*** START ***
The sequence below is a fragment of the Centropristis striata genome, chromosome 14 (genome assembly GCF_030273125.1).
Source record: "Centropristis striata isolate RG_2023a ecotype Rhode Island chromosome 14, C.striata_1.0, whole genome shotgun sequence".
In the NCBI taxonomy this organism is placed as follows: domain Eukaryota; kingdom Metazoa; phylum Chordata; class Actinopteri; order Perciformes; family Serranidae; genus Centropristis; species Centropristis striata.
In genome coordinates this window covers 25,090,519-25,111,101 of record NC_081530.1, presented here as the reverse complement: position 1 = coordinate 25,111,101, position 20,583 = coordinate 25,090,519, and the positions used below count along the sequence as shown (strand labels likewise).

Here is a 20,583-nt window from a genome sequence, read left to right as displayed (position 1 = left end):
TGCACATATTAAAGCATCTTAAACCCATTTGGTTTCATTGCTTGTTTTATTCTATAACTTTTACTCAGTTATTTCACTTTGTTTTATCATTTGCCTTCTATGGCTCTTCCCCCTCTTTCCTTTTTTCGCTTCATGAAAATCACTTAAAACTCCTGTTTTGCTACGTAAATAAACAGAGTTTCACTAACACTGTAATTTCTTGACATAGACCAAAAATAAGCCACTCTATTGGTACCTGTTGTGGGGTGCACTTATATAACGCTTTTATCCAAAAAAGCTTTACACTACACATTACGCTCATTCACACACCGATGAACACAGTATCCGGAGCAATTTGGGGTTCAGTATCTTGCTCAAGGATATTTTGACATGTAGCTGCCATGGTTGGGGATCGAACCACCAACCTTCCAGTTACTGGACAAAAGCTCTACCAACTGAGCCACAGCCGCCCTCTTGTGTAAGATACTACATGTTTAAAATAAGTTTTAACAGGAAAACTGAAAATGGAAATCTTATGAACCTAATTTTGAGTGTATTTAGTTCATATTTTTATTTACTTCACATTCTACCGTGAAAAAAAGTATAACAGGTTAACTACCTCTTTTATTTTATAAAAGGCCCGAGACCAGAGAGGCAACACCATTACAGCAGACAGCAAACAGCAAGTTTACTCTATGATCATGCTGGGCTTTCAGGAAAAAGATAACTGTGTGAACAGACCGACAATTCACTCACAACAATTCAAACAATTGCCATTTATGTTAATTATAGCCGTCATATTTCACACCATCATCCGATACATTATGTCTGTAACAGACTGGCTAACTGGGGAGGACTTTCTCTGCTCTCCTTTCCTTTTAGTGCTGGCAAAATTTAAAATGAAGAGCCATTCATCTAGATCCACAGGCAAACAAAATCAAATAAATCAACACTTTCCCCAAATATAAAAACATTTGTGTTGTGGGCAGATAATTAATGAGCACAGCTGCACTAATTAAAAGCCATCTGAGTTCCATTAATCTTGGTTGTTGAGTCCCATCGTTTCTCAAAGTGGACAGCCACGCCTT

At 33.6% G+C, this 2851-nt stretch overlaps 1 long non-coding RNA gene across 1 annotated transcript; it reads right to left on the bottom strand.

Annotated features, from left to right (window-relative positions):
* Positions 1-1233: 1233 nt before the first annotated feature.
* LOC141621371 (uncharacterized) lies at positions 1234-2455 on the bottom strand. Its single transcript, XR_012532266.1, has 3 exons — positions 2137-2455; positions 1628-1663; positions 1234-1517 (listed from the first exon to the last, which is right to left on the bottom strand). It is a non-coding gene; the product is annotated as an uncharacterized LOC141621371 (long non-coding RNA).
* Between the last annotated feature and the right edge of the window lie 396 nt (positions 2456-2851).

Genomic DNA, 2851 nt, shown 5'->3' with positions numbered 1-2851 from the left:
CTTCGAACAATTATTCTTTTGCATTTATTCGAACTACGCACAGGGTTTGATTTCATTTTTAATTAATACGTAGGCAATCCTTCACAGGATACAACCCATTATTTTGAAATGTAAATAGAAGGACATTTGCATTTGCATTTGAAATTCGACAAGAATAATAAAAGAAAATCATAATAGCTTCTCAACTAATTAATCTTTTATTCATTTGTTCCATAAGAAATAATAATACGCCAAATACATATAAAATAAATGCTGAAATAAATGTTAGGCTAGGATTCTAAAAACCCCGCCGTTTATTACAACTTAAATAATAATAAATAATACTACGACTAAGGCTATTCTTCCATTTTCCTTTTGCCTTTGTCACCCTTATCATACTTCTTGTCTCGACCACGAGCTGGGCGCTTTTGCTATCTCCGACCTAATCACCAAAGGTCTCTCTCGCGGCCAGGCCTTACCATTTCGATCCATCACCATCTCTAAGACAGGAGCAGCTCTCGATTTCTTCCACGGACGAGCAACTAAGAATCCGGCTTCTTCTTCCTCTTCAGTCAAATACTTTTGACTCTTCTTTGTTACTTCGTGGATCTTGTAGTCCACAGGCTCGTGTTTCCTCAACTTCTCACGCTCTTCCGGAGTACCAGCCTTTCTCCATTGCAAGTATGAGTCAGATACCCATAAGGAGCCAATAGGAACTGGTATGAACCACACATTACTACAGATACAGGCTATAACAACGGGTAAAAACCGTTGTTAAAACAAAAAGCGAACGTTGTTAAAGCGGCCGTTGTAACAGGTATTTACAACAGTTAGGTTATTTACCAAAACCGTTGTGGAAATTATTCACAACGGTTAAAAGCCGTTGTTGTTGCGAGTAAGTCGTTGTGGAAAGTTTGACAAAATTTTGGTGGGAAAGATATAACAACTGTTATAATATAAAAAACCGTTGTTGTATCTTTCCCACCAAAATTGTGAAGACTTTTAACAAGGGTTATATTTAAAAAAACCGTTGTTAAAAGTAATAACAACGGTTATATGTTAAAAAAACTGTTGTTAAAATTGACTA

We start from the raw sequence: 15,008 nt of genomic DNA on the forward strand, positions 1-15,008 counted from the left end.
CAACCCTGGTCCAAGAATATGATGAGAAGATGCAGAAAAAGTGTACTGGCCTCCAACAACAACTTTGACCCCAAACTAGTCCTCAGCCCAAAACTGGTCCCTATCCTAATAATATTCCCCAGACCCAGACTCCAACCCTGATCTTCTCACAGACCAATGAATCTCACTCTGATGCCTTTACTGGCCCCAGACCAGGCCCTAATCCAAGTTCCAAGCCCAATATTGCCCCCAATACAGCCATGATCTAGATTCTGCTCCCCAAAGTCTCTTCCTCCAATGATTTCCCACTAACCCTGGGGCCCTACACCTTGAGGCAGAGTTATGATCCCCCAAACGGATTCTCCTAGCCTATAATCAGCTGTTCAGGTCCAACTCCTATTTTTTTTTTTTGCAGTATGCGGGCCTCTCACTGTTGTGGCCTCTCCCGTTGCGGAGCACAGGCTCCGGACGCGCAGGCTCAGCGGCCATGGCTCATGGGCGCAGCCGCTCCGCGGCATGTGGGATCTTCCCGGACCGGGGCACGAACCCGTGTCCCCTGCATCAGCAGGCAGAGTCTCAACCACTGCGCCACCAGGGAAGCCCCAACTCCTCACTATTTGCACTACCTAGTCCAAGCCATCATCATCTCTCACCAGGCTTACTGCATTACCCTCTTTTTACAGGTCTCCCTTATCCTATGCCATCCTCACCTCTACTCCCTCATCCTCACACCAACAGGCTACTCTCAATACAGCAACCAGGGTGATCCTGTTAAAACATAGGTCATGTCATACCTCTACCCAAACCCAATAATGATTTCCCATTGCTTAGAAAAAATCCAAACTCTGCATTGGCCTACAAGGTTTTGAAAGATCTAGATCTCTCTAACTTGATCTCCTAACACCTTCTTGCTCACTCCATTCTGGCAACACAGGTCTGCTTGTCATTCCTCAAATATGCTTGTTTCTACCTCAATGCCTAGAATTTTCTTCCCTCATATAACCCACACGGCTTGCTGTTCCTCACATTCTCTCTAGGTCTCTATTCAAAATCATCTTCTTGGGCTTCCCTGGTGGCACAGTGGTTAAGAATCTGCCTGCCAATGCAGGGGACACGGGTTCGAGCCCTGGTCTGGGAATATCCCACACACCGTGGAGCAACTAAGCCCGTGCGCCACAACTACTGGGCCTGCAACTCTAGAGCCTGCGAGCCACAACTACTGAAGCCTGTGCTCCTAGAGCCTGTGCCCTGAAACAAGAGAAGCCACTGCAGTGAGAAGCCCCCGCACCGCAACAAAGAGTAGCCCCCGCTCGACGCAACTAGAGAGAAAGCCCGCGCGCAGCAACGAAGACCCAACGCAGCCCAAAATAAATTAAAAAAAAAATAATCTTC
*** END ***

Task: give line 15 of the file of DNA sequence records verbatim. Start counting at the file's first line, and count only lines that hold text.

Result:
CAACCCTGGTCCAAGAATATGATGAGAAGATGCAGAAAAAGTGTACTGGCCTCCAACAACAACTTTGACCCCAAACTAGTCCTCAGCCCAAAACTGGTCCCTATCCTAATAATATTCCCCAGACCCAGACTCCAACCCTGATCTTCTCACAGACCAATGAATCTCACTCTGATGCCTTTACTGGCCCCAGACCAGGCCCTAATCCAAGTTCCAAGCCCAATATTGCCCCCAATACAGCCATGATCTAGATTCTGCTCCCCAAAGTCTCTTCCTCCAATGATTTCCCACTAACCCTGGGGCCCTACACCTTGAGGCAGAGTTATGATCCCCCAAACGGATTCTCCTAGCCTATAATCAGCTGTTCAGGTCCAACTCCTATTTTTTTTTTTTGCAGTATGCGGGCCTCTCACTGTTGTGGCCTCTCCCGTTGCGGAGCACAGGCTCCGGACGCGCAGGCTCAGCGGCCATGGCTCATGGGCGCAGCCGCTCCGCGGCATGTGGGATCTTCCCGGACCGGGGCACGAACCCGTGTCCCCTGCATCAGCAGGCAGAGTCTCAACCACTGCGCCACCAGGGAAGCCCCAACTCCTCACTATTTGCACTACCTAGTCCAAGCCATCATCATCTCTCACCAGGCTTACTGCATTACCCTCTTTTTACAGGTCTCCCTTATCCTATGCCATCCTCACCTCTACTCCCTCATCCTCACACCAACAGGCTACTCTCAATACAGCAACCAGGGTGATCCTGTTAAAACATAGGTCATGTCATACCTCTACCCAAACCCAATAATGATTTCCCATTGCTTAGAAAAAATCCAAACTCTGCATTGGCCTACAAGGTTTTGAAAGATCTAGATCTCTCTAACTTGATCTCCTAACACCTTCTTGCTCACTCCATTCTGGCAACACAGGTCTGCTTGTCATTCCTCAAATATGCTTGTTTCTACCTCAATGCCTAGAATTTTCTTCCCTCATATAACCCACACGGCTTGCTGTTCCTCACATTCTCTCTAGGTCTCTATTCAAAATCATCTTCTTGGGCTTCCCTGGTGGCACAGTGGTTAAGAATCTGCCTGCCAATGCAGGGGACACGGGTTCGAGCCCTGGTCTGGGAATATCCCACACACCGTGGAGCAACTAAGCCCGTGCGCCACAACTACTGGGCCTGCAACTCTAGAGCCTGCGAGCCACAACTACTGAAGCCTGTGCTCCTAGAGCCTGTGCCCTGAAACAAGAGAAGCCACTGCAGTGAGAAGCCCCCGCACCGCAACAAAGAGTAGCCCCCGCTCGACGCAACTAGAGAGAAAGCCCGCGCGCAGCAACGAAGACCCAACGCAGCCCAAAATAAATTAAAAAAAAAATAATCTTC